For additional information regarding the Health Insurance Marketplace Notice, UA employees should contact the HR Service Center at 348-7732 or review the Exchange Notice FAQs online.
Archive for the ‘Benefits News’ Category
As of Jan. 1, 2013, the University-paid group term life and accidental death and dismemberment (AD&D) insurance is provided by The Standard instead of MetLife. At the same time, the minimum amount of coverage has been increased from $22,500 to $30,000. Also, employees will no longer be subject to a decrease in coverage when they reach the ages of 65 and 70. This graph shows new coverage amounts for UA employees.
Active faculty and staff should be aware of the additional group term life insurance benefits provided by the Teachers Retirement System (TRS). After one year of employment, TRS provides members with $15,000 in term life insurance and a pre-retirement death benefit equal to one year’s salary. For more information about TRS term life insurance benefits, go online to rsa-al.gov.
Reminder: Employees should regularly review their beneficiary information (including TRS) to ensure all information is current. For information on how to review or change beneficiaries, contact the HR Service Center at 348-7732.
Women have unique biological factors that affect their health and well-being. Every woman should take a proactive approach to her health and understand the benefits of using preventive health care services. Until recently, women might have looked at preventive care as a burden, but now it can be thought of as an accessible and vital part of maintaining a healthy lifestyle.
Because of changes made by the Affordable Care Act, women are now eligible to receive recommended preventive health care services such as mammograms, screenings for cervical cancer and prenatal care without having to pay a co-pay, co-insurance or deductible. Having access to these new services ensures that women may receive important comprehensive medical care.
Under The University of Alabama’s current medical plan, female participants receive inpatient routine newborn care and cervical cancer vaccines covered at 100 percent with no co-pay and no deductible. For UA’s medical plan, the additional preventive health care services defined by the Affordable Care Act will be available at the beginning of UA’s new plan year on Jan. 1, 2013.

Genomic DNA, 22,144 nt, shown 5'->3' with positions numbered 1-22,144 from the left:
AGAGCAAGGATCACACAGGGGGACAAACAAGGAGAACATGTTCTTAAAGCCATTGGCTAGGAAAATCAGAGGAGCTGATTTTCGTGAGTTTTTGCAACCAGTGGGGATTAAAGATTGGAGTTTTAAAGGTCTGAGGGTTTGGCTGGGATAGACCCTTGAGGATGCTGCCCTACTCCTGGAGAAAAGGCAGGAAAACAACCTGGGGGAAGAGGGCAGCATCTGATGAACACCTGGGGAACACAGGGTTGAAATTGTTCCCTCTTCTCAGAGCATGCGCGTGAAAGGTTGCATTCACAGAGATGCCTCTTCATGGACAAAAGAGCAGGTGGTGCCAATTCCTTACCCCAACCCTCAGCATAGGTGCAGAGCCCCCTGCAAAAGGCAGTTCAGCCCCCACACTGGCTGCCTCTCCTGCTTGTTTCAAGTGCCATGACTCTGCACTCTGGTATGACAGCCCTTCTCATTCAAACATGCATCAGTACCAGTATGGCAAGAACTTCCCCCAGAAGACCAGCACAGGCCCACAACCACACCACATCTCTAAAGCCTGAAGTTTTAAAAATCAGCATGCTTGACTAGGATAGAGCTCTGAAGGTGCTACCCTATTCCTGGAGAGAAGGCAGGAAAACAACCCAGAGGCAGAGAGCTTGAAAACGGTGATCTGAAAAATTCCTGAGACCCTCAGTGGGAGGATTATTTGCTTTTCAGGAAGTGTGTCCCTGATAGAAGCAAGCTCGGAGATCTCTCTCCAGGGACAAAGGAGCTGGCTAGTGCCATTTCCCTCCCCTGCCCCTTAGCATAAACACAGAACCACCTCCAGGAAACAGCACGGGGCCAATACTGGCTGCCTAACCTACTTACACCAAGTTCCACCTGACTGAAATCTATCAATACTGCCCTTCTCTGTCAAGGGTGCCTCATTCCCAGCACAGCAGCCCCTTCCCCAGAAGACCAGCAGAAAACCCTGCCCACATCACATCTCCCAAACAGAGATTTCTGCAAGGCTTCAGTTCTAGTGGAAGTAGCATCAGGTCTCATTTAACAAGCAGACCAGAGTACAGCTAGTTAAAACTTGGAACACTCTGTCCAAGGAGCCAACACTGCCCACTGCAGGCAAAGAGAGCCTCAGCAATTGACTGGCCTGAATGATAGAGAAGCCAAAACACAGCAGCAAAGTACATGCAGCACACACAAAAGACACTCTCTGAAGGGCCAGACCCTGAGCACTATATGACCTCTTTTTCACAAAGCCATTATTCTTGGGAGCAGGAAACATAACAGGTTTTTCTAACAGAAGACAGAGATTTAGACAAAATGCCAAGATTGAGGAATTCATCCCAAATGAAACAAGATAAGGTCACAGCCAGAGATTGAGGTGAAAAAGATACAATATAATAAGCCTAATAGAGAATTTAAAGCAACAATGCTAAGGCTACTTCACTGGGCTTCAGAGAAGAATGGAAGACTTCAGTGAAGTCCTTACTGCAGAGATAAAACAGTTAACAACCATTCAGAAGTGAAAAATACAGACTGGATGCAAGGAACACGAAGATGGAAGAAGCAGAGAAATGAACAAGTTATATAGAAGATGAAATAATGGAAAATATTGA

These new provisions give women an opportunity to educate themselves on women’s health issues while providing them with resources to stay healthy. In order to take advantage of the new women’s preventive services that will be covered at no cost to the employee, it is important to know what they are and how they can help.
A summary of the eight new additional women’s preventive services appears in this chart below.
For more information on preventive coverage and the Affordable Care Act, please visit bcbsal.org or call Blue Cross Blue Shield of Alabama’s member customer service at 1-800-292-8868.
Health care reform will mean changes for each employee. While some changes required by the law have already been made, many others will be phased in over time.
To understand how health care reform affects UA employees, it is important to understand how the University’s group medical plan works. The UA medical plan is a self-funded health care plan, and Blue Cross Blue Shield of Alabama administers the plan for the University. Each month, employees with coverage pay a premium and the University contributes an amount on behalf of employees.
The monthly contributions from the employees and the University are put into a “bucket.” The funds in the plan bucket are used by Blue Cross to process claims received from health care providers.
For example, if an employee goes to the doctor and receives a covered service costing $100, the employee pays a $35 office co-pay at the time of the visit. After the visit, the doctor’s office bills Blue Cross $100 for the service rendered. Blue Cross deducts the office co-pay ($35) paid by the employee from the billed amount ($100) and then takes $65 from the plan bucket to pay the doctor’s office.
Some health care reform changes will eliminate office co-pays or deductibles and are promoted as being free. This is not ultimately the case for a self-funded plan such as the University’s. While the employee may not be required to pay a co-pay or deductible, the cost has merely been shifted from the individual to the UA medical plan.
Using the previous example, if an employee is not required to pay a $35 co-pay for the service, the doctor’s office still bills Blue Cross $100. Instead of taking $65 from the bucket, Blue Cross now takes $100 to pay the doctor.
As additional health care reform changes are implemented in the coming months, it is important for each employee covered by the UA health insurance plan to be an informed consumer. Ultimately, all plan members and the University will still pay for services referred to as free.
Other Health Care Reform Issues
In 2014, health care reform legislation will require up to $909,000 to be paid from UA’s medical plan to help health insurance companies manage the hard-to-predict cost of covering currently uninsured individuals across the nation.
Because UA’s medical plan is funded by both employees and UA, this will result in additional costs for both the University and UA plan members.